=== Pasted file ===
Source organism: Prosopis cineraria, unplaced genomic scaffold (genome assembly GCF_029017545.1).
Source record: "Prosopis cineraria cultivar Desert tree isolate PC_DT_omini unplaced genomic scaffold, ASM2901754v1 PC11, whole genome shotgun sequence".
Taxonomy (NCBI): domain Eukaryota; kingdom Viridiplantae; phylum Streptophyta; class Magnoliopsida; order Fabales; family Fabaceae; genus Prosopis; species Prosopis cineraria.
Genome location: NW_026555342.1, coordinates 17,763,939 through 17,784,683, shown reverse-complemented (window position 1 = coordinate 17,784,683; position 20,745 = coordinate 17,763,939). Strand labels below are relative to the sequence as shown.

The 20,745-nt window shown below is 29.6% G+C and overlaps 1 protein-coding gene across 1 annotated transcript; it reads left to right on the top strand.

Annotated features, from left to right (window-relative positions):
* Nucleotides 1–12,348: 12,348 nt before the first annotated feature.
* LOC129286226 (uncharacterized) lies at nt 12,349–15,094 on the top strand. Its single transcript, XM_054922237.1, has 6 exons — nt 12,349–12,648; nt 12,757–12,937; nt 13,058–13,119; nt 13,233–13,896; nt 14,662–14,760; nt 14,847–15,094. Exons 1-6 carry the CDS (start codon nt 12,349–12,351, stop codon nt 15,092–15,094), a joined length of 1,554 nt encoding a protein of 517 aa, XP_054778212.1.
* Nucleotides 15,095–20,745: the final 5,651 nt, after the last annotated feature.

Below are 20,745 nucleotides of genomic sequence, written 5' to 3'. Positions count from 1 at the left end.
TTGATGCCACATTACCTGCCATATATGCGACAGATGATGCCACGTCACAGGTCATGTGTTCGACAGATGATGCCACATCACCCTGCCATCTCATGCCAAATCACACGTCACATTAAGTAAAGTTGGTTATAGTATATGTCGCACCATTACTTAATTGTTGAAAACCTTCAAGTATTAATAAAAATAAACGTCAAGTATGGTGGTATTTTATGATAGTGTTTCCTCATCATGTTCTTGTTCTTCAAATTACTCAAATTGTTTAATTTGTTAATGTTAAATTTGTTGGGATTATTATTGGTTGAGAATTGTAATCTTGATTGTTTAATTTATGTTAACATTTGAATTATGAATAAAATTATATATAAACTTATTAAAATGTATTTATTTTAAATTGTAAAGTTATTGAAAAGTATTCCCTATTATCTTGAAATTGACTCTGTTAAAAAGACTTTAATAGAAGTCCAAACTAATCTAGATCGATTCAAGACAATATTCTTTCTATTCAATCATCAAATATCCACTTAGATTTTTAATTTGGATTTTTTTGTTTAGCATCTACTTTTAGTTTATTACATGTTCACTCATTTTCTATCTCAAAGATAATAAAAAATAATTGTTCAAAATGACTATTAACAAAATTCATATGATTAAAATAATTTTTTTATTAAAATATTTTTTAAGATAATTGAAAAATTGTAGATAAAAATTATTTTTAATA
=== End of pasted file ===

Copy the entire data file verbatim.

Source organism: Prosopis cineraria, unplaced genomic scaffold (genome assembly GCF_029017545.1).
Source record: "Prosopis cineraria cultivar Desert tree isolate PC_DT_omini unplaced genomic scaffold, ASM2901754v1 PC11, whole genome shotgun sequence".
Taxonomy (NCBI): domain Eukaryota; kingdom Viridiplantae; phylum Streptophyta; class Magnoliopsida; order Fabales; family Fabaceae; genus Prosopis; species Prosopis cineraria.
Genome location: NW_026555342.1, coordinates 17,763,939 through 17,784,683, shown reverse-complemented (window position 1 = coordinate 17,784,683; position 20,745 = coordinate 17,763,939). Strand labels below are relative to the sequence as shown.

The 20,745-nt window shown below is 29.6% G+C and overlaps 1 protein-coding gene across 1 annotated transcript; it reads left to right on the top strand.

Annotated features, from left to right (window-relative positions):
* Nucleotides 1–12,348: 12,348 nt before the first annotated feature.
* LOC129286226 (uncharacterized) lies at nt 12,349–15,094 on the top strand. Its single transcript, XM_054922237.1, has 6 exons — nt 12,349–12,648; nt 12,757–12,937; nt 13,058–13,119; nt 13,233–13,896; nt 14,662–14,760; nt 14,847–15,094. Exons 1-6 carry the CDS (start codon nt 12,349–12,351, stop codon nt 15,092–15,094), a joined length of 1,554 nt encoding a protein of 517 aa, XP_054778212.1.
* Nucleotides 15,095–20,745: the final 5,651 nt, after the last annotated feature.

Below are 20,745 nucleotides of genomic sequence, written 5' to 3'. Positions count from 1 at the left end.
TTGATGCCACATTACCTGCCATATATGCGACAGATGATGCCACGTCACAGGTCATGTGTTCGACAGATGATGCCACATCACCCTGCCATCTCATGCCAAATCACACGTCACATTAAGTAAAGTTGGTTATAGTATATGTCGCACCATTACTTAATTGTTGAAAACCTTCAAGTATTAATAAAAATAAACGTCAAGTATGGTGGTATTTTATGATAGTGTTTCCTCATCATGTTCTTGTTCTTCAAATTACTCAAATTGTTTAATTTGTTAATGTTAAATTTGTTGGGATTATTATTGGTTGAGAATTGTAATCTTGATTGTTTAATTTATGTTAACATTTGAATTATGAATAAAATTATATATAAACTTATTAAAATGTATTTATTTTAAATTGTAAAGTTATTGAAAAGTATTCCCTATTATCTTGAAATTGACTCTGTTAAAAAGACTTTAATAGAAGTCCAAACTAATCTAGATCGATTCAAGACAATATTCTTTCTATTCAATCATCAAATATCCACTTAGATTTTTAATTTGGATTTTTTTGTTTAGCATCTACTTTTAGTTTATTACATGTTCACTCATTTTCTATCTCAAAGATAATAAAAAATAATTGTTCAAAATGACTATTAACAAAATTCATATGATTAAAATAATTTTTTTATTAAAATATTTTTTAAGATAATTGAAAAATTGTAGATAAAAATTATTTTTAATA